So, although this project was inspired by Donna Hay, it doesn’t actually include any of her recipes and doesn’t look like the picture on her magazine. But I think we’ll still call it a success and sweep the rest under the rug.

Hay, Hay, It’s Sorbet!

I was so excited when Eat Drink Live announced the sorbet theme for the next round of Hay, Hay, It’s Donna Day. I have a Donna Hay magazine that I’ve been keeping on my coffee table because the raspberry semifreddo on the front cover is so gorgeous and now is the season for cold fruity desserts.

sorbet1.jpg

I had several ideas for this but most were dashed by lack of raspberries and blueberries and then I forgot to buy the ginger or I would have had something very similar to Brilynn’s strawberry mango ginger sorbet! Maybe it was because of Independence Day that I got ‘stripes’ in my head, but I kept picturing a layered sorbet dessert so this is what I came up with: mango nutmeg sorbet resting on strawberry key lime sorbet on top of a pineapple slice.

Mango Nutmeg Sorbet

1 c. water
1/2 c. sugar

3 large mangoes, peeled and chopped
1/4 c. lemon juice
1/8 tsp. nutmeg

Mix the water and sugar over medium heat until sugar is dissolved. Chill.

In a blender, mix mangoes, lemon juice, nutmeg, and sugar water. Puree until smooth. Freeze.

I think I used about 1/4 t. of nutmeg in mine and it overpowers the mango so I’m suggesting less here.

Strawberry Key Lime Sorbet

1 c. water
3/4 c. sugar

1 1/2 lbs. strawberries
1/3 c. key lime juice
zest of a lime

Mix the water and sugar over medium heat until sugar is dissolved. Chill.

In a blender, mix strawberries, lime juice, lime zest, and sugar water. Puree until smooth. Freeze.

sorbet3.jpg

I don’t have an ice cream freezer. (I’d love to have one and a copy of David Lebovitz’s book The Perfect Scoop) So, I put my sorbets in the freezer in containers and I stirred them a few times before I went to bed and in the morning I mushed them up with a spoon before layering them on the pineapple and refreezing them. As I mentioned above, the nutmeg was a little too overpowering for the mango in the quantity I used — it would be better with either less nutmeg or some peach nectar or something added to give it more fruit flavor. The strawberry key lime is a keeper!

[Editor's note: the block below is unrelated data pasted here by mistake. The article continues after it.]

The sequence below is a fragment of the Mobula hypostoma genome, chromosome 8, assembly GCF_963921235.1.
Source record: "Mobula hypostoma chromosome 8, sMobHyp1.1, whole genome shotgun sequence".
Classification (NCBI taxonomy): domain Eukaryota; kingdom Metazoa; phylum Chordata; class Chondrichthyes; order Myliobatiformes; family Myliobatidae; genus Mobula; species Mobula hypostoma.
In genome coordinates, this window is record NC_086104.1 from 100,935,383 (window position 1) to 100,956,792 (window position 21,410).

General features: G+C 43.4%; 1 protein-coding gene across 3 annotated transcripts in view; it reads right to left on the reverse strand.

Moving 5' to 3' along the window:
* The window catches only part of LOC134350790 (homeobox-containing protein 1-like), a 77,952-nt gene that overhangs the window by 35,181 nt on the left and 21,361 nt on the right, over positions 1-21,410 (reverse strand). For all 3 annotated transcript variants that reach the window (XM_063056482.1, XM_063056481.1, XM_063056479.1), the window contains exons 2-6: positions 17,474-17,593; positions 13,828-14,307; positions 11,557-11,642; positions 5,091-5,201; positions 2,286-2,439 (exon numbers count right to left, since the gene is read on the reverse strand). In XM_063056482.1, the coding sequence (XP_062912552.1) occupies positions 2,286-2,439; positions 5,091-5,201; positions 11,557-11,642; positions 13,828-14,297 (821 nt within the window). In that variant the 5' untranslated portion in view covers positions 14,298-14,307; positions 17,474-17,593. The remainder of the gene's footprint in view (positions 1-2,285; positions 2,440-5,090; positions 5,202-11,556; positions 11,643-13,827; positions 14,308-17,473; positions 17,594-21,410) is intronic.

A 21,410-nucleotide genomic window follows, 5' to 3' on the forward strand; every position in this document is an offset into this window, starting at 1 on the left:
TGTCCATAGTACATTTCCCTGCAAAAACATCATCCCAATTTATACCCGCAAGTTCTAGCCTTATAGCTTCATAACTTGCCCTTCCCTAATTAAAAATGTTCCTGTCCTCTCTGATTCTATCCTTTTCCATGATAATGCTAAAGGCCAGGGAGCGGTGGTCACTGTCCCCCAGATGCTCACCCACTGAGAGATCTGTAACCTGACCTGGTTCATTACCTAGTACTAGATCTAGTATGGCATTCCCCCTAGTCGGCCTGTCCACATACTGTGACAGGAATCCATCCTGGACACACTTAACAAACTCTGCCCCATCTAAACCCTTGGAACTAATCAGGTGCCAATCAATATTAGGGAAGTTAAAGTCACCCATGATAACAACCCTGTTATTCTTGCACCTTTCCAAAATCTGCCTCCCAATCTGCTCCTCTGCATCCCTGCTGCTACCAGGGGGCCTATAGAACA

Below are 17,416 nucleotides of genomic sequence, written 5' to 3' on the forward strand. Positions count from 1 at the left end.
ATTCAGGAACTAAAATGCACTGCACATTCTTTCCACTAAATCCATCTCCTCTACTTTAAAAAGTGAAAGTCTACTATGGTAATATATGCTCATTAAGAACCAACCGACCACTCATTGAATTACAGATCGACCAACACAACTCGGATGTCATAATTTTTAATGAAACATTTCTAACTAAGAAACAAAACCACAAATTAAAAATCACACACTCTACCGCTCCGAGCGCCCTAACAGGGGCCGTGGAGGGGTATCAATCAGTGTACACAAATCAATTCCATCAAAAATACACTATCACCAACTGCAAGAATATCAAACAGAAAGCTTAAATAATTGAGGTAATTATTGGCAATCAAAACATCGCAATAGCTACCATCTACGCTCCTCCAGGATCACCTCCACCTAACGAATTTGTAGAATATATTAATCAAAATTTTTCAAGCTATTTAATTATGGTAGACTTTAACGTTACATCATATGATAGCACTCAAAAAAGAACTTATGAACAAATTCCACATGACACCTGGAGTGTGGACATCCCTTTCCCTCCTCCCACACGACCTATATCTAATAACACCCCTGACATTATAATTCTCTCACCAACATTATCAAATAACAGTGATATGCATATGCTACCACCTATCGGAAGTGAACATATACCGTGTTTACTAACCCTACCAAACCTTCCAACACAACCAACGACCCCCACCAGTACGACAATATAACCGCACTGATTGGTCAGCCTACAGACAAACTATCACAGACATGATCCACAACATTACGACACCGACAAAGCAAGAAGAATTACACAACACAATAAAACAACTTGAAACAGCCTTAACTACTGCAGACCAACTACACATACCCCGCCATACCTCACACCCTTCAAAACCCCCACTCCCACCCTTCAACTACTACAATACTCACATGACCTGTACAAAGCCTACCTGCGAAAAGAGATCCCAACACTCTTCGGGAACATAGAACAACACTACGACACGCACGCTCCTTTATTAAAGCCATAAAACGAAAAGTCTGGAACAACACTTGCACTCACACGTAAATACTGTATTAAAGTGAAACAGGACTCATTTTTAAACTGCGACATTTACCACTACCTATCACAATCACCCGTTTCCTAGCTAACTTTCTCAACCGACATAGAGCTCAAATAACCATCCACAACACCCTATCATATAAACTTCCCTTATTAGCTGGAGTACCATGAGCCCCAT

If You Give A Mousse A Mango . . .

it will want a little lime to go with it.

mango-mousse-2.jpg

I have never made mousse before, so I wasn’t sure if I would have an entry to Helen’s Hay Hay! It’s Donna Day mousse making event but I really like a challenge and I love Donna Hay. I looked at several recipes and printed off a strawberry mousse recipe. But a funny thing happened on the way to the fridge . . . I saw that Deborah had made strawberry mousse and I just HAD to be different.

When I’ve looked at mousse recipes, they seem to have three parts — wonderfully light and fluffy whipping cream, either slightly cooked egg or gelatin for stabilizing/stiffening effect, and chocolate , fruit, cheese or other flavor. So I used Donna’s strawberry recipe as my basic structure.

Mango Lime Mousse

3 small ripe mangos, chopped
zest of half a lime
1 c. sugar
1 T. water

1 t. gelatine (Knox gelatine powder)

2 c. thick cream, whippped

In a medium saucepan, combine mango, zest, sugar and water. Cook over medium-low heat for 10 minutes or until the mango is soft and syrupy.

Process the mango mixture and gelatine in a blender until smooth. Set aside to cool. Fold through the cream.

Refrigerate for 30 min or until set.

Makes six wine glass servings.

mango-mousse.jpg

I’m having some ladies over tomorrow evening and I may try out a couple other flavors also!